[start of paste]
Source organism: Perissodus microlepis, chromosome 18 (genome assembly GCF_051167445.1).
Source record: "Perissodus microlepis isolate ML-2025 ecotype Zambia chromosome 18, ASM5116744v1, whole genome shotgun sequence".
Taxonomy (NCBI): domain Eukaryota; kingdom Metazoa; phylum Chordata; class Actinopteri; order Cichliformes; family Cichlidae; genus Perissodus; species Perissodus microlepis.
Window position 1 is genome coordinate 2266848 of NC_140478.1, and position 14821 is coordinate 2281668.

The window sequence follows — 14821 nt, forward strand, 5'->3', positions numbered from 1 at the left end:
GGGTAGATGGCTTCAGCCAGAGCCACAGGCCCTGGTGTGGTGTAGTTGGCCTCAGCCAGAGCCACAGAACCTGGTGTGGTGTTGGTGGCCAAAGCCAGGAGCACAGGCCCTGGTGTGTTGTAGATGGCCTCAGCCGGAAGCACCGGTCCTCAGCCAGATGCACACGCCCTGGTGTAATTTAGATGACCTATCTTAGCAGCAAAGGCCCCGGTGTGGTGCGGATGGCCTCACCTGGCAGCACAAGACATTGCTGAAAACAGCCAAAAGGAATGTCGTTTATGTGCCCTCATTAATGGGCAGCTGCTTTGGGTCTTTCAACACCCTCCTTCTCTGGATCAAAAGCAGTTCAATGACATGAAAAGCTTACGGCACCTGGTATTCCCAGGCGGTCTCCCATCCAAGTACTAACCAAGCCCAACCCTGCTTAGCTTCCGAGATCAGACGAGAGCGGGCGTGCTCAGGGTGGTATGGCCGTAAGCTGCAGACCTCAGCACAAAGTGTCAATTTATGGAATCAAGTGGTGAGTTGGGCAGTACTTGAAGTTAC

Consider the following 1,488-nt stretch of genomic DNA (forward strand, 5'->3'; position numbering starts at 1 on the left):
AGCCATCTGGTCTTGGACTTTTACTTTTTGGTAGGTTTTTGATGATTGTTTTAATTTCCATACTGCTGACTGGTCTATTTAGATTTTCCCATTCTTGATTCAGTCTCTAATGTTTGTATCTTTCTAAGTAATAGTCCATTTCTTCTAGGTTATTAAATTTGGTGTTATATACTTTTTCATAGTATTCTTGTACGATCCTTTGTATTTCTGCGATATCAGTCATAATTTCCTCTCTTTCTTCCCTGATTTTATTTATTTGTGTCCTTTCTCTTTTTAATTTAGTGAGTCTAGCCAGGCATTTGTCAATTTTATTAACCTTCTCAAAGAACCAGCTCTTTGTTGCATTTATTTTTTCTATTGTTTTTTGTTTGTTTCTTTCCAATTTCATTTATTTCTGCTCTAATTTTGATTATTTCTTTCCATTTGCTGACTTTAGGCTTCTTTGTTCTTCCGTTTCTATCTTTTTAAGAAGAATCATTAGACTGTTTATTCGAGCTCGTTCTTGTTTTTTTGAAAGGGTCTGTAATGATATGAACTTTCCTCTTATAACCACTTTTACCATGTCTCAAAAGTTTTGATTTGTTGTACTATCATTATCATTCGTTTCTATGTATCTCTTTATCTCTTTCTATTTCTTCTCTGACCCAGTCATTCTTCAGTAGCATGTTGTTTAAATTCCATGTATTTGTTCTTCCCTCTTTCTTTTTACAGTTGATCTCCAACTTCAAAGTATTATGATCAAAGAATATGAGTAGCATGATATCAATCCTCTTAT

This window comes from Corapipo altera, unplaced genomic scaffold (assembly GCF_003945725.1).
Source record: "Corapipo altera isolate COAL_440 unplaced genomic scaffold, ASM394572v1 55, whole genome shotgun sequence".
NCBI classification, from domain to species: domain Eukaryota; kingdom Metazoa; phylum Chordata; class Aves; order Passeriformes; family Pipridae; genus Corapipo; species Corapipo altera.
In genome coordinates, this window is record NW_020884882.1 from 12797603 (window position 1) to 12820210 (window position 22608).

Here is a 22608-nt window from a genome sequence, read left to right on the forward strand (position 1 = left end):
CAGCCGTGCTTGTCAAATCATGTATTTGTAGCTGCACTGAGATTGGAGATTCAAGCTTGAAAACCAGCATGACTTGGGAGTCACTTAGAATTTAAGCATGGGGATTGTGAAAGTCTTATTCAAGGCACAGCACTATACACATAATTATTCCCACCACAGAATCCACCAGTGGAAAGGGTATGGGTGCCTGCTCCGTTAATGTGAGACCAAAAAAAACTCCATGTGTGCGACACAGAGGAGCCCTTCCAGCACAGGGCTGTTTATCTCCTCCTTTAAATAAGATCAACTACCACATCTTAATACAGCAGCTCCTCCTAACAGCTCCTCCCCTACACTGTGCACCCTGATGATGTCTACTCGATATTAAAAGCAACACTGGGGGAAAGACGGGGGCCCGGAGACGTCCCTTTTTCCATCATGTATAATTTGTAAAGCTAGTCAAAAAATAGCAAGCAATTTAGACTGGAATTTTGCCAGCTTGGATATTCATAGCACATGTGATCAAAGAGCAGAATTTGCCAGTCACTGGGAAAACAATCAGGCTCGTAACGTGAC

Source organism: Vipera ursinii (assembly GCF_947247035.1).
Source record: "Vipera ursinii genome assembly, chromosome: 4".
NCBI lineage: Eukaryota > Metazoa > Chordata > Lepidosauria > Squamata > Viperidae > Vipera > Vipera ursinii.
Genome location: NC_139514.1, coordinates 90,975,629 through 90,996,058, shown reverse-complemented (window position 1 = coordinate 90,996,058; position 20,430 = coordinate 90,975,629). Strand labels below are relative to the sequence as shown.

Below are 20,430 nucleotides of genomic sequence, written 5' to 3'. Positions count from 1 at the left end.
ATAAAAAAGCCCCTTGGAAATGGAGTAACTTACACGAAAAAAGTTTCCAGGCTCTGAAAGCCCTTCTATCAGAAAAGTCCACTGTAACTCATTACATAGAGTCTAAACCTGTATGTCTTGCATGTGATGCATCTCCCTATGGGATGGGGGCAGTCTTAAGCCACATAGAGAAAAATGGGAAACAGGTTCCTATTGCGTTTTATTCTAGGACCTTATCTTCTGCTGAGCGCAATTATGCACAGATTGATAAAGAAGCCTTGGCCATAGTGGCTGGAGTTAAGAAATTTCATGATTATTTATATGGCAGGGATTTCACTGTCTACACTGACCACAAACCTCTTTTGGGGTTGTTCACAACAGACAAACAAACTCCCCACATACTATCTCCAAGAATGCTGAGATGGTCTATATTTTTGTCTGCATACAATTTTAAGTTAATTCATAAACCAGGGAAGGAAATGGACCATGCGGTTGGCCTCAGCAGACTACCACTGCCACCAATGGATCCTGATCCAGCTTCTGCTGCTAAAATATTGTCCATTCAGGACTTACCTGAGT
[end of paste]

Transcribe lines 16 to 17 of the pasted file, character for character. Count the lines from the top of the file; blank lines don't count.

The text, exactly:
Source record: "Vipera ursinii genome assembly, chromosome: 4".
NCBI lineage: Eukaryota > Metazoa > Chordata > Lepidosauria > Squamata > Viperidae > Vipera > Vipera ursinii.